Driving home as Sufjan Stevens trickled out of my car stereo, I recollected past visits to the museum and hunted for any hint at why something so simple had become so impossible. It was that fear of vulnerability. It stared me in the face, laughing at how oblivious I had been and double-dog-daring me to do something about it now.
You see, in the three (or so) visits I'd made to the art museum over the past decade, I'd always lingered in the galleries that did not affect me in any way. But I'd nearly always sped through the emotionally-arresting galleries as if my very life had depended on it.
I was scared to feel the things these paintings and sculptures force me to confront, often without warning. For example, a luscious Rubens painting (which I'll talk about next time) might barely register one moment, but then some small detail catches my eye and makes me ponder my mortality and the religious narcissism that all but ruined my childhood.
It'd always been much easier to lie to myself. (Here, I am reminded of my favorite Aqualung song, "Easier To Lie.")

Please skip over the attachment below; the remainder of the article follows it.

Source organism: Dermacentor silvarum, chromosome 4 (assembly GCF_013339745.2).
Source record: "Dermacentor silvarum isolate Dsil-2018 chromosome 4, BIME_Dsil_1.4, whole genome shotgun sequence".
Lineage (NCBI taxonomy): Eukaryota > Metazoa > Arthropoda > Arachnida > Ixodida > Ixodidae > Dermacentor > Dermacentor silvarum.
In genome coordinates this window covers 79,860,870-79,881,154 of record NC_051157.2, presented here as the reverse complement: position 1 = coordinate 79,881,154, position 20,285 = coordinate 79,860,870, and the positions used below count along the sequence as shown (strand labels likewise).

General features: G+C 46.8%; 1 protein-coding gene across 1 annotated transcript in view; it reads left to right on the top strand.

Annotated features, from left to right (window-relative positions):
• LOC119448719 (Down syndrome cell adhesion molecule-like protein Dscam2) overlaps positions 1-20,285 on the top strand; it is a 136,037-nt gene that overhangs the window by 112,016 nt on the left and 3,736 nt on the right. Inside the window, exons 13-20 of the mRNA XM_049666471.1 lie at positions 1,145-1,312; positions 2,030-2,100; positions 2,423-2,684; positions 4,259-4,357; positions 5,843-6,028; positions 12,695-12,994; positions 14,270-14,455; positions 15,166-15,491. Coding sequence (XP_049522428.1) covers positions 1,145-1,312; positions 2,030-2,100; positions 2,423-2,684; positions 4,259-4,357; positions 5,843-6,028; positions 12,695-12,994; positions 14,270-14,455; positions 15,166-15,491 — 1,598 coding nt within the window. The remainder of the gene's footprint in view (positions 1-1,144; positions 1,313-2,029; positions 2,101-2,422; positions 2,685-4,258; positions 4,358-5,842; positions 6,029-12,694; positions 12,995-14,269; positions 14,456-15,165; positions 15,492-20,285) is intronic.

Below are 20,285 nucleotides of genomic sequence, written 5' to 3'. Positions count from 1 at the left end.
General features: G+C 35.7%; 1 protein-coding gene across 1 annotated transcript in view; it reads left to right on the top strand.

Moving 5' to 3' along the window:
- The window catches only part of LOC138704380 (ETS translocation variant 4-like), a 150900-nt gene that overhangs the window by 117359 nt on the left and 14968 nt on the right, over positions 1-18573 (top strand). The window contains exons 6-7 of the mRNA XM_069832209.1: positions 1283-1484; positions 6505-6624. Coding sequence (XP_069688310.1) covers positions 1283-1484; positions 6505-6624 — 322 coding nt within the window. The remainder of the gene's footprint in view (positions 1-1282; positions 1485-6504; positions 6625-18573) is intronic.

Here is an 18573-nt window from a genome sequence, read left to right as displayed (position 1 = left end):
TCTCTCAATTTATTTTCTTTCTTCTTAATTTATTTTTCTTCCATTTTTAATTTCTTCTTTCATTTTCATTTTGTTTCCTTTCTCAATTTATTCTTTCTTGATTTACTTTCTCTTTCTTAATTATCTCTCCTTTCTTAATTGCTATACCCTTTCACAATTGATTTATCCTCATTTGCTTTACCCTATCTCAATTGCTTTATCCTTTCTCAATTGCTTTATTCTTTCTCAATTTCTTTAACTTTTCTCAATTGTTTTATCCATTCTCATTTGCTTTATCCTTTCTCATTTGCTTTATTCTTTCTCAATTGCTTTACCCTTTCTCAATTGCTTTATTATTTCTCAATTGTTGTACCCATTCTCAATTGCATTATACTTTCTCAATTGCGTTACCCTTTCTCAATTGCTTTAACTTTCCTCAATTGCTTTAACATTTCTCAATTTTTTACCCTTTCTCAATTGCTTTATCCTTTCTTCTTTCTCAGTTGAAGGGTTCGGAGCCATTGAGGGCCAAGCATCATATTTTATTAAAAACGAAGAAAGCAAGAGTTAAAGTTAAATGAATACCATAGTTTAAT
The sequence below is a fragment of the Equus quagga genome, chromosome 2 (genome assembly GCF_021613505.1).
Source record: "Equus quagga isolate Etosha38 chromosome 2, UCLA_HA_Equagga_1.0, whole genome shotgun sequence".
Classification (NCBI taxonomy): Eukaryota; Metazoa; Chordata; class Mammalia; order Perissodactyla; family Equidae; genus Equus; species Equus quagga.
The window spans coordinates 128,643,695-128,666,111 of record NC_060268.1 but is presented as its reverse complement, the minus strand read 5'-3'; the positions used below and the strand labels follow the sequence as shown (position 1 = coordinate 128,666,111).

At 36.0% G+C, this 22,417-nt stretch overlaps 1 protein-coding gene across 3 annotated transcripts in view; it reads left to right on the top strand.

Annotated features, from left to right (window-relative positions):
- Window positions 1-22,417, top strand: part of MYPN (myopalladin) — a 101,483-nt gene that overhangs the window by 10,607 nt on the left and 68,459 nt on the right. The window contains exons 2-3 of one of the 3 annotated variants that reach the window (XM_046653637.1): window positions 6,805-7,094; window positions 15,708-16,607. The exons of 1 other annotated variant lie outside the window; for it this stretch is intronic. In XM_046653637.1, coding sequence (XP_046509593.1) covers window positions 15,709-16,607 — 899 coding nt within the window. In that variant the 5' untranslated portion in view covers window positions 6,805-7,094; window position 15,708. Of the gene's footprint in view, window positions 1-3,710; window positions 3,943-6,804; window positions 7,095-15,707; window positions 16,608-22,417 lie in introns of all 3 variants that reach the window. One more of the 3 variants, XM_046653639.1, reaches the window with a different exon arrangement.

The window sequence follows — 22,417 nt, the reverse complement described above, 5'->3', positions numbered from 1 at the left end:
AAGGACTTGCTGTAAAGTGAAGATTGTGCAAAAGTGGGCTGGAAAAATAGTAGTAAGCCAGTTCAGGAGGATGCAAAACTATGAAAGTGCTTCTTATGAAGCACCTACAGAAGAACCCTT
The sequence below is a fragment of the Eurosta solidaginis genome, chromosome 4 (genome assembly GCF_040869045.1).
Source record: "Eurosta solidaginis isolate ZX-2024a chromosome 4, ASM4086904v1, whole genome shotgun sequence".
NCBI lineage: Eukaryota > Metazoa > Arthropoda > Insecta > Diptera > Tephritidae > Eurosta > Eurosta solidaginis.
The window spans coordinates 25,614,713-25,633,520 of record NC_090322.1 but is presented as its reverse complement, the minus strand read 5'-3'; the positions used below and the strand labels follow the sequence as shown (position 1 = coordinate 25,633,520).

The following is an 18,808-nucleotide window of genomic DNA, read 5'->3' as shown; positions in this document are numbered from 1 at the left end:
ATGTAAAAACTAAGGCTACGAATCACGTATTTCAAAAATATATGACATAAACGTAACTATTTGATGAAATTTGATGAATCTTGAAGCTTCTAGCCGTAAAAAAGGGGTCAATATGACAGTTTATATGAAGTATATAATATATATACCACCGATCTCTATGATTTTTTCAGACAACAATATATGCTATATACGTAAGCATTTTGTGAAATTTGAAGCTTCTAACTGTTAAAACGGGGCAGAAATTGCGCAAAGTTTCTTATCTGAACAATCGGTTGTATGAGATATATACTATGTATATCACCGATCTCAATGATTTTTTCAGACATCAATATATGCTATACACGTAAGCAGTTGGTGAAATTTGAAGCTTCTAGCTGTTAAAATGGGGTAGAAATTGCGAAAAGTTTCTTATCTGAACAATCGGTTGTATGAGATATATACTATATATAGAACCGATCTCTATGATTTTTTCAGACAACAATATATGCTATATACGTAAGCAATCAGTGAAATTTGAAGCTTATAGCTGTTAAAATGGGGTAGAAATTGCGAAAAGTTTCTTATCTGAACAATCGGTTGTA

And so I've made a choice. It is the first of many toward reclaiming my true name. I've decided to let those works of art inspire, challenge, and hurt me if that's what the moment dictates. I promptly became a member of the museum and have already been back.
And that's where this blog comes in. It's true that I'm using this public forum to force accountability (old habits die hard), but even more than that, I'm using it as a way to push myself to create even more.
My current plan is to include the four things below in each post (excluding this one, of course):
1. At least one image of the artwork that inspired me
2. A brief write-up (essay, if you will) of my contemplations on the art in that moment
3. A poem or set of lyrics inspired by those thoughts and musings
4. A self-portrait I take in an effort to visually convey how the art (both the original artist's and my own) has affected me
I hope you'll join me on this journey to reclaim my true, authentic self. I am excited for you to see who I am and for all of us to see who I become as I push fear aside and give myself permission to feel and live inside each moment, even the...no, especially the painful ones.